What’s the news?
- According to a study by the International Institute of Sustainable Development (IISD), the global transition away from fossil fuels to renewable energy sources could trigger financial challenges for India and major developing countries such as Russia, Brazil and China because of their high dependence on revenues from fossil fuel.
- Though India is a net importer of petroleum products, it earns substantial revenues via cesses and taxes from the consumption of petrol, diesel and oil.
- The study finds that by 2050, overall fossil fuel revenues in Brazil, Russia, Indonesia, India and China could be as much as $570 billion lower than a business-as-usual scenario where governments fail to phase down fossil fuels enough to avoid the worst climate impacts.
- The widest gaps are expected to occur in India ($178 billion), China ($140 billion), and Russia ($134 billion).
- Public revenues from fossil fuel production and consumption currently account for 34% of general government revenue in Russia, 18% in India, and 16% in Indonesia. The share stands at 8% in Brazil, 6% in South Africa, and 5% in China. This includes only direct, first-order, government financial revenues — fossil fuel dependence would be much larger if private incomes and flow-on effects in these economies were added.
- The IISD study notes that Fossil fuel revenue streams were “unreliable and erratic” and undermined by the negative economic impacts of fossil fuel use such as health costs due to air pollution and damage from climate change.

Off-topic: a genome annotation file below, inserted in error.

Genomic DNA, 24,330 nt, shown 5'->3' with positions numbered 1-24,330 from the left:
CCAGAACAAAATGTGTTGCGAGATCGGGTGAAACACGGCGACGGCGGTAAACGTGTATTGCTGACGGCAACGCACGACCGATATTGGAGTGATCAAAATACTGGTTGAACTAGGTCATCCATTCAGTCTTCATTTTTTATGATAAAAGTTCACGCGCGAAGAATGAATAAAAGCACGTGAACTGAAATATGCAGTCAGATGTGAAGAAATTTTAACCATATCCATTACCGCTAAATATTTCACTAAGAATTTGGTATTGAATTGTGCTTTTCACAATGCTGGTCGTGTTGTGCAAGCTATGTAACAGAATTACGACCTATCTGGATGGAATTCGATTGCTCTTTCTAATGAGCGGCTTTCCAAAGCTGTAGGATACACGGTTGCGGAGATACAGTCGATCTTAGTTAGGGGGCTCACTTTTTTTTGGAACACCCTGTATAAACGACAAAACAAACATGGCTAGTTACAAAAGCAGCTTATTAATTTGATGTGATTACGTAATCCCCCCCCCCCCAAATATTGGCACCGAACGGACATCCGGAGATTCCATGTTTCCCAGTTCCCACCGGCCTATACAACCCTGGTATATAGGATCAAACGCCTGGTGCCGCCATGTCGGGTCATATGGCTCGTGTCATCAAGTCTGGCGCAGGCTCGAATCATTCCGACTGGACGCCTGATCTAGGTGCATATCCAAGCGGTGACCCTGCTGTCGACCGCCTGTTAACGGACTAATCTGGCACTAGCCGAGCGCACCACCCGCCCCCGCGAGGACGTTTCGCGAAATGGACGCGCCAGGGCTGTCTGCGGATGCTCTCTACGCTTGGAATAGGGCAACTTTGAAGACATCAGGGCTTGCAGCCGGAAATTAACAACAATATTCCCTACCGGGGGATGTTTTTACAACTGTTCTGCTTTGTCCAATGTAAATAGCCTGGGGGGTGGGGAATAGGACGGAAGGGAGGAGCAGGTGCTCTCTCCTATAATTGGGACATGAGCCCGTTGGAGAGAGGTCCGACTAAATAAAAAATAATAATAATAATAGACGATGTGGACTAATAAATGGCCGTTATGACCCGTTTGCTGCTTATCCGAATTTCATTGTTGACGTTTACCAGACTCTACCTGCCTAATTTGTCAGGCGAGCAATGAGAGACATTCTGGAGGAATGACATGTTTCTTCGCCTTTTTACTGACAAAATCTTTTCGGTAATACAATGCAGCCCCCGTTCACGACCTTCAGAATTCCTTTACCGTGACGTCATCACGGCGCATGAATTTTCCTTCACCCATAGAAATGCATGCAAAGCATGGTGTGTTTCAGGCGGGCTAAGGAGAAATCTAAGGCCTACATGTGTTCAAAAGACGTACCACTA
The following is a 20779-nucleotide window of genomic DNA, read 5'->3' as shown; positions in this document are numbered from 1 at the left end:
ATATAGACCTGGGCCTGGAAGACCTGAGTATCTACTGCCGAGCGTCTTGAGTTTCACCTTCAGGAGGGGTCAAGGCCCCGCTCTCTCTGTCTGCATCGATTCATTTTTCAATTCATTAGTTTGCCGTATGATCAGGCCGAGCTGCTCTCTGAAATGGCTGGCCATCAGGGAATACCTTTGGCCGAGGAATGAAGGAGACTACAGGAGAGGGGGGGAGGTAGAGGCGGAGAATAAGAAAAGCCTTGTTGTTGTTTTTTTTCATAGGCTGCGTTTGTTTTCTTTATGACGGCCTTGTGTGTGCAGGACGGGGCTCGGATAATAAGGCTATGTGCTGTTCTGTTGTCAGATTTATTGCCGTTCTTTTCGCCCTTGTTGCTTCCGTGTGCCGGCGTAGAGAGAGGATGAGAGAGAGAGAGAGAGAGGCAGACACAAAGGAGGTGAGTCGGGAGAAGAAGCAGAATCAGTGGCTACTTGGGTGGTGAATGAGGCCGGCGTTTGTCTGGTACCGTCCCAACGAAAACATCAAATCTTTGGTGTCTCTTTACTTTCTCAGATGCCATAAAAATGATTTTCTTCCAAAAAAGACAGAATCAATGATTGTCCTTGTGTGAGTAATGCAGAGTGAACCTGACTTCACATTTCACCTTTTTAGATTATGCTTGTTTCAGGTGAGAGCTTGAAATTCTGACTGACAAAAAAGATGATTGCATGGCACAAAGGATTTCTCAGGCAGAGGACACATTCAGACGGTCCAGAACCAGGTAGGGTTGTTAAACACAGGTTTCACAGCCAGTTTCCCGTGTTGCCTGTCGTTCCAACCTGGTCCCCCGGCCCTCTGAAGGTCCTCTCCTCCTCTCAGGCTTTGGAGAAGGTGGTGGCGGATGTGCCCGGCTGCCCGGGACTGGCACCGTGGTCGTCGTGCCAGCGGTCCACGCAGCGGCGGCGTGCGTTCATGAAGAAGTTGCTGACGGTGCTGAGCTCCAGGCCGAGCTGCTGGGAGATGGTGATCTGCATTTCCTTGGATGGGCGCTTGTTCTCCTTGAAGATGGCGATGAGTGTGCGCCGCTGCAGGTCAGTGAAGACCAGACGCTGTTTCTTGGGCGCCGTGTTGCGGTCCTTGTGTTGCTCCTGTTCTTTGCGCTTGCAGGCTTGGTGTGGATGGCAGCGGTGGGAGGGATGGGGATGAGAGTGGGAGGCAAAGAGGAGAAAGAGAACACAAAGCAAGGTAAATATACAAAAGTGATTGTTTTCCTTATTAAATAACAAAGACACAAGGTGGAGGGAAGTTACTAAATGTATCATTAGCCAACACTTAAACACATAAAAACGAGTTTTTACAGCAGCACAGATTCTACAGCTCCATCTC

- To prevent devastating climate change, the world has to phase out the production and consumption of fossil fuels, which will inevitably erode related revenues.
- Emerging economies have an enormous opportunity to build more resilient and economically sustainable energy systems as they decarbonise but they must plan ahead to avoid shortfalls in public revenues that could reverse progress on poverty eradication and economic development.
- India is dependent on fossil fuel for nearly 70% of its energy. It has on the other hand committed to net-zero emissions by 2070. An analysis by the Council for Energy, Environment and Water noted that India needed at least $3.5 trillion to achieve the target and needed nearly $1.4 trillion, in the form of concessional finance, from developed economies to mobilize foreign capital to bridge that gap.